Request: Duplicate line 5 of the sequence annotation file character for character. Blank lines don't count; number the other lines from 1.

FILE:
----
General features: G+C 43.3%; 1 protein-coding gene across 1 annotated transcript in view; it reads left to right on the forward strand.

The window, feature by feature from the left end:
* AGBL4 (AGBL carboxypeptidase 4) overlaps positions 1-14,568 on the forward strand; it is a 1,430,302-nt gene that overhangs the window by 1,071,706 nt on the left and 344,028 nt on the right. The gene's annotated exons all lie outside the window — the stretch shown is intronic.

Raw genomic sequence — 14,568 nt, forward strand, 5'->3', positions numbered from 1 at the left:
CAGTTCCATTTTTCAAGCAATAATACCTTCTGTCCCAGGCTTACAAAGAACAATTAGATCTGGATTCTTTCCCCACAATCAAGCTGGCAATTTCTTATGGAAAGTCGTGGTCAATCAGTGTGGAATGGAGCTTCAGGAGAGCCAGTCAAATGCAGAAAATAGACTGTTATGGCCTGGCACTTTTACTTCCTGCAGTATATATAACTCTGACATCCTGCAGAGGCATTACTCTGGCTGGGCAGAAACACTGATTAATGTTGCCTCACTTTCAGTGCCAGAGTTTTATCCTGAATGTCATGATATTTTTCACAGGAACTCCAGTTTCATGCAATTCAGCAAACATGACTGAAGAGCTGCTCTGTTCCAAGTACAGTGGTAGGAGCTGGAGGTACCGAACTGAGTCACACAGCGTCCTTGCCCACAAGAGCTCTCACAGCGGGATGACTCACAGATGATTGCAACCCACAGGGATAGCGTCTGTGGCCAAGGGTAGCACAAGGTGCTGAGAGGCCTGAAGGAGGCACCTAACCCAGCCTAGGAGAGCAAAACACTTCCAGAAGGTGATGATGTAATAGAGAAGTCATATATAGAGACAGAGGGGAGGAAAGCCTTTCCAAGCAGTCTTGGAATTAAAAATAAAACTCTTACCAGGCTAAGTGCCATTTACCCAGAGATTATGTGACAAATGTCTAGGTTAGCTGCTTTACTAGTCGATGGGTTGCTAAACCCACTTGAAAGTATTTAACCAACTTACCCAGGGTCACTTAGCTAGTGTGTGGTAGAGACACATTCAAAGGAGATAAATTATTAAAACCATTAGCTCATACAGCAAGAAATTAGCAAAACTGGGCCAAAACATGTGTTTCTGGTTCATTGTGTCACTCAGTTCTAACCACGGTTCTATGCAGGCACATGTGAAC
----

CAGTTCCATTTTTCAAGCAATAATACCTTCTGTCCCAGGCTTACAAAGAACAATTAGATCTGGATTCTTTCCCCACAATCAAGCTGGCAATTTCTTATGGAAAGTCGTGGTCAATCAGTGTGGAATGGAGCTTCAGGAGAGCCAGTCAAATGCAGAAAATAGACTGTTATGGCCTGGCACTTTTACTTCCTGCAGTATATATAACTCTGACATCCTGCAGAGGCATTACTCTGGCTGGGCAGAAACACTGATTAATGTTGCCTCACTTTCAGTGCCAGAGTTTTATCCTGAATGTCATGATATTTTTCACAGGAACTCCAGTTTCATGCAATTCAGCAAACATGACTGAAGAGCTGCTCTGTTCCAAGTACAGTGGTAGGAGCTGGAGGTACCGAACTGAGTCACACAGCGTCCTTGCCCACAAGAGCTCTCACAGCGGGATGACTCACAGATGATTGCAACCCACAGGGATAGCGTCTGTGGCCAAGGGTAGCACAAGGTGCTGAGAGGCCTGAAGGAGGCACCTAACCCAGCCTAGGAGAGCAAAACACTTCCAGAAGGTGATGATGTAATAGAGAAGTCATATATAGAGACAGAGGGGAGGAAAGCCTTTCCAAGCAGTCTTGGAATTAAAAATAAAACTCTTACCAGGCTAAGTGCCATTTACCCAGAGATTATGTGACAAATGTCTAGGTTAGCTGCTTTACTAGTCGATGGGTTGCTAAACCCACTTGAAAGTATTTAACCAACTTACCCAGGGTCACTTAGCTAGTGTGTGGTAGAGACACATTCAAAGGAGATAAATTATTAAAACCATTAGCTCATACAGCAAGAAATTAGCAAAACTGGGCCAAAACATGTGTTTCTGGTTCATTGTGTCACTCAGTTCTAACCACGGTTCTATGCAGGCACATGTGAAC